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When 4.8" isn't big enough, there's the Galaxy Note 2

Discussion in 'Mobile Phones / Entertainment' started by Hanson, Sep 30, 2012.

  1. Hanson

    Hanson Well-Known Member

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    Samsung has been throwing out tons of different form factors to see which ones stick. At one point, they had four sizes for tablets -- 7", 7.7", 8.9", and 10.1". The Note was their >5" phone form factor, and after selling 10million units worldwide without the benefit of the US market (it was added very late in the game to AT&T and then TMo), they decided they were on to something. They're expecting to sell 20 million of the Note 2 worldwide, and I would guess they will sell more of the Note 2 than all Window Phone 8 devices combined.
     
  2. Hanson

    Hanson Well-Known Member

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    This is the best reviewed phone in... about two weeks. That said, the critical approval for this phone is pretty much unanimous. Another glowing review from Pocketlint:

    http://www.pocket-lint.com/review/6011/samsung-galaxy-note-2-review





    Quote:
     
  3. ManW_TheUncool

    ManW_TheUncool Well-Known Member

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    But none of those (or any other) tablets had built-in, fully-featured phone capabilities (via wireless headsets) though, so there's no comparison to be made there w/ the Note.

    If they make what I'm suggesting, they can also still provide wireless handsets to go w/ the headsets for those who don't want to use headsets too.

    Anyone buying a tablet is bound to have a cellphone, if not a smartphone, so it's not like that won't sell better than existing tablets. They can keep making smartphones in smaller form factors, but I really think they should also give the tablet w/ built-in phone some serious tries as well, especially while they can get a jump on the market right now. Also, the tablet market is still relatively new w/ much greater growth potential than the smartphone market at this point, so why not invest your R&D, etc. on that instead?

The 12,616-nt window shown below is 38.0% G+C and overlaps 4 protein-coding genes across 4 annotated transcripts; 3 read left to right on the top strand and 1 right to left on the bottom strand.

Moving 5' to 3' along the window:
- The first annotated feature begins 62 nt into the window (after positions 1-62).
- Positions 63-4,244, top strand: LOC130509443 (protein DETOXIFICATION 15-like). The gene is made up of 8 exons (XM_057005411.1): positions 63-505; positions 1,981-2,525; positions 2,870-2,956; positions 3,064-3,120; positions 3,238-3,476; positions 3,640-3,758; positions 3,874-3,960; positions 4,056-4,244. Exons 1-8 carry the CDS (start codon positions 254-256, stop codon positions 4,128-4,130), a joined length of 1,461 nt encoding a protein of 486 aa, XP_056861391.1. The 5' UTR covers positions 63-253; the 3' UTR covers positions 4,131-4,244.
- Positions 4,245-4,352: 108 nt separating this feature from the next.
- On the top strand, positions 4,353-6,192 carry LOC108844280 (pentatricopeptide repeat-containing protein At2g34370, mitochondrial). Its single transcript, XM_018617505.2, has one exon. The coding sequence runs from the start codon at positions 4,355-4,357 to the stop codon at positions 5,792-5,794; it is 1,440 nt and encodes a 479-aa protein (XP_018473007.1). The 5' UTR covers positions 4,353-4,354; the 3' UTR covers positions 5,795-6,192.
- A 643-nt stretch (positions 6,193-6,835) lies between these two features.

One of the big things that stop people from buying a tablet is price, but if people don't need to split their $ between tablet and phone, then there's more to go toward that tablet+phone combo.

    Seems like more and more folks are using headsets anyway, and something like the Note 2 isn't exactly great to use as a handset either. If enough people still want a handset, then sell them a wireless handset that's actually nice to use to go w/ that tablet instead.

    _Man_
     
  4. Hanson

    Hanson Well-Known Member

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    Actually, the first generation Galaxy Tab had cellular voice. But all of the US carriers insisted it be removed. I can only speculate that they wanted to double dip you for a phone and tablet and didn't want you to replace your phone with a tablet. There are ROMs that reinstate the cellular radio on the GSM models, since it was merely disabled in software and not physically removed. All in all, it was not a big hit in Europe and it doesn't look like Samsung bothered to pursue this functionality.

    As I understand it, if you can get over the way it looks, the GN2 offers very good voice service as the earpiece is loud and clear and because the mic is physically closer to your mouth, it loud and clear on the other side as well. So it's actually a nicer handset than a lot of the other available smartphones.

    I think we had this discussion in the Galaxy Tab thread about diverging the smart from the the phone again by having a cheap dumbphone for calls and a tablet for everything else.
     
  5. ManW_TheUncool

    ManW_TheUncool Well-Known Member